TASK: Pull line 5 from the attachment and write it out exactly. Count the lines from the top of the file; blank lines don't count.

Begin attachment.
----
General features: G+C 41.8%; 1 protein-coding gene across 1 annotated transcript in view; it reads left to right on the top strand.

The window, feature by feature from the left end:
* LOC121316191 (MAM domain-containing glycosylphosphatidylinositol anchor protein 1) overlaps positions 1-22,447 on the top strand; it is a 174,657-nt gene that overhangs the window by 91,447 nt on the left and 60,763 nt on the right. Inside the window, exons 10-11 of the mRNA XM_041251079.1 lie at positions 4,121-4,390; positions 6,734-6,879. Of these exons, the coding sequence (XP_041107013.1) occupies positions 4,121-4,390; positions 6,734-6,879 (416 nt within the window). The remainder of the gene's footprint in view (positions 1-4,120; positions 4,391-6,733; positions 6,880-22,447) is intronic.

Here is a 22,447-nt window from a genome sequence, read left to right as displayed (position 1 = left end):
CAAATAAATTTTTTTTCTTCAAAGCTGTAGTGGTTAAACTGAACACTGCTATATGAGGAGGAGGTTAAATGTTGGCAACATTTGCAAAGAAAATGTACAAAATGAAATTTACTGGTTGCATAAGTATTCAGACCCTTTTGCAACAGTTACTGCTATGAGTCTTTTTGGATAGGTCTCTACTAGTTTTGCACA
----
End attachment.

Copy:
CAAATAAATTTTTTTTCTTCAAAGCTGTAGTGGTTAAACTGAACACTGCTATATGAGGAGGAGGTTAAATGTTGGCAACATTTGCAAAGAAAATGTACAAAATGAAATTTACTGGTTGCATAAGTATTCAGACCCTTTTGCAACAGTTACTGCTATGAGTCTTTTTGGATAGGTCTCTACTAGTTTTGCACA